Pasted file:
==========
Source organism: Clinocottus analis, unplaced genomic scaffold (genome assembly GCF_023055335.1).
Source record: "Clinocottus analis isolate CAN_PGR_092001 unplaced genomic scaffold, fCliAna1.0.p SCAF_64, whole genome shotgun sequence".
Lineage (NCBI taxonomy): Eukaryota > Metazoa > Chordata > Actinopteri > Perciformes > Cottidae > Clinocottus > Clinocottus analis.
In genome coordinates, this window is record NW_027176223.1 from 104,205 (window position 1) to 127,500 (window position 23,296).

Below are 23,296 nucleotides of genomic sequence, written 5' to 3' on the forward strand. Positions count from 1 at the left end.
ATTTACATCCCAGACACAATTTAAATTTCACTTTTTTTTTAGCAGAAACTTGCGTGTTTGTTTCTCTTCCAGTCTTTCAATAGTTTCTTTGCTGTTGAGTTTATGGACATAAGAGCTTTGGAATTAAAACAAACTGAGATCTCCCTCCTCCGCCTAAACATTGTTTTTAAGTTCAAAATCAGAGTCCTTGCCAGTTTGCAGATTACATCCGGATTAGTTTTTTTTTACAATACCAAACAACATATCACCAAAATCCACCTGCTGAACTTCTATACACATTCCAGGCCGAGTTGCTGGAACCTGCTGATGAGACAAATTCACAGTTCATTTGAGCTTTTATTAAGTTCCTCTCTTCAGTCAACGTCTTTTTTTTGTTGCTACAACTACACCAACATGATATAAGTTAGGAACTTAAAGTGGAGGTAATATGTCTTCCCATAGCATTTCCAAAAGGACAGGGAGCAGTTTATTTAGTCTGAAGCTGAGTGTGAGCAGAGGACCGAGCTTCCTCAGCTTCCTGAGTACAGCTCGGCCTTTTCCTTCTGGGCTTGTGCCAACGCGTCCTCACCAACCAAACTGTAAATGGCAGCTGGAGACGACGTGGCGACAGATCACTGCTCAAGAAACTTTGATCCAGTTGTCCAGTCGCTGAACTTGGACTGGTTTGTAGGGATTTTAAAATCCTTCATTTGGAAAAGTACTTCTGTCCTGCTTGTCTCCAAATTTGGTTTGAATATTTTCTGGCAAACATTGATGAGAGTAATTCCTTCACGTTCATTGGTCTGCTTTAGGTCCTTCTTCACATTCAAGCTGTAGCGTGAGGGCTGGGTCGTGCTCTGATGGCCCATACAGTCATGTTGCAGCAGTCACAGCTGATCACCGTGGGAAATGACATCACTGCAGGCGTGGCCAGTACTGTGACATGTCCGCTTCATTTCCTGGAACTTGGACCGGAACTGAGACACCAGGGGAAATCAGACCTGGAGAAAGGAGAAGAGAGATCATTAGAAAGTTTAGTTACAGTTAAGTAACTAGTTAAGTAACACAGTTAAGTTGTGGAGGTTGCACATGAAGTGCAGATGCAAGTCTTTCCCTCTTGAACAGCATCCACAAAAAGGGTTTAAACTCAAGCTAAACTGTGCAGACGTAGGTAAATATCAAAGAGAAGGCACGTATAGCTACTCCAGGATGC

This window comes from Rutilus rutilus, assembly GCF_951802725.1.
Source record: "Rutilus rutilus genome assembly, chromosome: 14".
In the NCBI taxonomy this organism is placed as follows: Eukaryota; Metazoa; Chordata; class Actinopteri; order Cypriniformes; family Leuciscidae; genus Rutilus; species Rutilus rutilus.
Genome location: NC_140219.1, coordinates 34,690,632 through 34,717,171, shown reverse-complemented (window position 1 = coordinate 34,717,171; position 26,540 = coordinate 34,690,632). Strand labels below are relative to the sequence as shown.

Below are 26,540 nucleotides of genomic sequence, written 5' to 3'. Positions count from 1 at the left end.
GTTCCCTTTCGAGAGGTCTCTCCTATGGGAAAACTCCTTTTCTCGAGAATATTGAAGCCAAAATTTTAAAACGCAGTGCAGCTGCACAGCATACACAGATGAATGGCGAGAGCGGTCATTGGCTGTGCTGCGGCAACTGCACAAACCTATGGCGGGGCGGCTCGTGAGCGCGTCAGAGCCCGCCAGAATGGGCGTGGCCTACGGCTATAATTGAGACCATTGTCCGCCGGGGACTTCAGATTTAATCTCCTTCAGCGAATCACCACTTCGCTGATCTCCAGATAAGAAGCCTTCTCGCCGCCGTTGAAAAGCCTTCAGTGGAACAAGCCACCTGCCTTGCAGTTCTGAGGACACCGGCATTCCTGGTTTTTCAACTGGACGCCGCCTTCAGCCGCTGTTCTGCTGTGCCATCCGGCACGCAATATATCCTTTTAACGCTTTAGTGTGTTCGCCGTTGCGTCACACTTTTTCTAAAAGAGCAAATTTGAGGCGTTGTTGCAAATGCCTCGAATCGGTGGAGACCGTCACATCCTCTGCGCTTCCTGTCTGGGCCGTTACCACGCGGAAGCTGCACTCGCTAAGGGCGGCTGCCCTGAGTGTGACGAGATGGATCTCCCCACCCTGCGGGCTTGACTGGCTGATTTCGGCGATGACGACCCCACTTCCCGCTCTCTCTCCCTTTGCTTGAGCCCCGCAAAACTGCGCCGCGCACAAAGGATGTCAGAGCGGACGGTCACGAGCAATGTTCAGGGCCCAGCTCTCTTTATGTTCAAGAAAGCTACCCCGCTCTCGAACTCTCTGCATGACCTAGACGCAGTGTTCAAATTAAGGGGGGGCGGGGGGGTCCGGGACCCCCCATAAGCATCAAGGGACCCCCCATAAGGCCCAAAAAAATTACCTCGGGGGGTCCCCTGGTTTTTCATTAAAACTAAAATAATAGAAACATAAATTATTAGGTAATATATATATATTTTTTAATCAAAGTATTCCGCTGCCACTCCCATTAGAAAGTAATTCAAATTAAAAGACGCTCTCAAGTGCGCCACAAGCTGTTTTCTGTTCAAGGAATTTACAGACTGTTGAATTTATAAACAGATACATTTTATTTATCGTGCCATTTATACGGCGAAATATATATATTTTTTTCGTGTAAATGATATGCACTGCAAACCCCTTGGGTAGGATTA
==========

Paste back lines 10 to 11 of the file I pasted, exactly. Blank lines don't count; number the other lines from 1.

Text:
Genome location: NC_140219.1, coordinates 34,690,632 through 34,717,171, shown reverse-complemented (window position 1 = coordinate 34,717,171; position 26,540 = coordinate 34,690,632). Strand labels below are relative to the sequence as shown.

Below are 26,540 nucleotides of genomic sequence, written 5' to 3'. Positions count from 1 at the left end.